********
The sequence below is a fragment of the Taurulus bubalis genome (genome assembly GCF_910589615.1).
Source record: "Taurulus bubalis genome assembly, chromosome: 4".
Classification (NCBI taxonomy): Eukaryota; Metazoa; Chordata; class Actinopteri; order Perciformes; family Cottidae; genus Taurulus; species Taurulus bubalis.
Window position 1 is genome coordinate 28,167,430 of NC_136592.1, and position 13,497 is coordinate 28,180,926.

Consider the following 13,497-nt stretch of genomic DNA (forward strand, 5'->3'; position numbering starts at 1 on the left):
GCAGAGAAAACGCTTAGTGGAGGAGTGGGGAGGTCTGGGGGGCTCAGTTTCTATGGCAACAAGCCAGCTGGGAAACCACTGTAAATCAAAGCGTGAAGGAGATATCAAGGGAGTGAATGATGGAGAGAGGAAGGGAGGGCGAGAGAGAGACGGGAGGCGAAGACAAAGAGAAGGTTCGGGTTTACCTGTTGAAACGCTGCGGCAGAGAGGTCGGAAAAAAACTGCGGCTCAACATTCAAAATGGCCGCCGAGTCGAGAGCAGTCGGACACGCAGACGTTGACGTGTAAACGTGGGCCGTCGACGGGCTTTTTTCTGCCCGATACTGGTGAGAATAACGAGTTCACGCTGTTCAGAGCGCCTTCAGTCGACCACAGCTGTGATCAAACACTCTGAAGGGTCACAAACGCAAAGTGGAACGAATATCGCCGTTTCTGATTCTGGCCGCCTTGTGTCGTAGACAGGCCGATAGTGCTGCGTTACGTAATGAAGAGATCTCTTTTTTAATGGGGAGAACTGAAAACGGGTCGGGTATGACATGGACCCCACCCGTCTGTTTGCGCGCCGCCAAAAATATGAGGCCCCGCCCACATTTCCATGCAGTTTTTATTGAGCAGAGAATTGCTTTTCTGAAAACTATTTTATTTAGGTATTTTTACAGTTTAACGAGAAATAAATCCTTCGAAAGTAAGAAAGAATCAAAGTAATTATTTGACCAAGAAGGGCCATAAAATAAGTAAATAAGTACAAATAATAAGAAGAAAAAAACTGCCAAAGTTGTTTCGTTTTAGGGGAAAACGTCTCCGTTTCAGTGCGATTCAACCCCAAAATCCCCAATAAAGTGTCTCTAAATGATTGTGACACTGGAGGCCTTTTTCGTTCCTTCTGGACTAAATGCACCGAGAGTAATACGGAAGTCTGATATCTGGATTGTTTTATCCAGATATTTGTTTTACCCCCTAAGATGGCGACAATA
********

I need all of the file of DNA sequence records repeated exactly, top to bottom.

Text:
The sequence below is a fragment of the Taurulus bubalis genome (genome assembly GCF_910589615.1).
Source record: "Taurulus bubalis genome assembly, chromosome: 4".
Classification (NCBI taxonomy): Eukaryota; Metazoa; Chordata; class Actinopteri; order Perciformes; family Cottidae; genus Taurulus; species Taurulus bubalis.
Window position 1 is genome coordinate 28,167,430 of NC_136592.1, and position 13,497 is coordinate 28,180,926.

Consider the following 13,497-nt stretch of genomic DNA (forward strand, 5'->3'; position numbering starts at 1 on the left):
GCAGAGAAAACGCTTAGTGGAGGAGTGGGGAGGTCTGGGGGGCTCAGTTTCTATGGCAACAAGCCAGCTGGGAAACCACTGTAAATCAAAGCGTGAAGGAGATATCAAGGGAGTGAATGATGGAGAGAGGAAGGGAGGGCGAGAGAGAGACGGGAGGCGAAGACAAAGAGAAGGTTCGGGTTTACCTGTTGAAACGCTGCGGCAGAGAGGTCGGAAAAAAACTGCGGCTCAACATTCAAAATGGCCGCCGAGTCGAGAGCAGTCGGACACGCAGACGTTGACGTGTAAACGTGGGCCGTCGACGGGCTTTTTTCTGCCCGATACTGGTGAGAATAACGAGTTCACGCTGTTCAGAGCGCCTTCAGTCGACCACAGCTGTGATCAAACACTCTGAAGGGTCACAAACGCAAAGTGGAACGAATATCGCCGTTTCTGATTCTGGCCGCCTTGTGTCGTAGACAGGCCGATAGTGCTGCGTTACGTAATGAAGAGATCTCTTTTTTAATGGGGAGAACTGAAAACGGGTCGGGTATGACATGGACCCCACCCGTCTGTTTGCGCGCCGCCAAAAATATGAGGCCCCGCCCACATTTCCATGCAGTTTTTATTGAGCAGAGAATTGCTTTTCTGAAAACTATTTTATTTAGGTATTTTTACAGTTTAACGAGAAATAAATCCTTCGAAAGTAAGAAAGAATCAAAGTAATTATTTGACCAAGAAGGGCCATAAAATAAGTAAATAAGTACAAATAATAAGAAGAAAAAAACTGCCAAAGTTGTTTCGTTTTAGGGGAAAACGTCTCCGTTTCAGTGCGATTCAACCCCAAAATCCCCAATAAAGTGTCTCTAAATGATTGTGACACTGGAGGCCTTTTTCGTTCCTTCTGGACTAAATGCACCGAGAGTAATACGGAAGTCTGATATCTGGATTGTTTTATCCAGATATTTGTTTTACCCCCTAAGATGGCGACAATA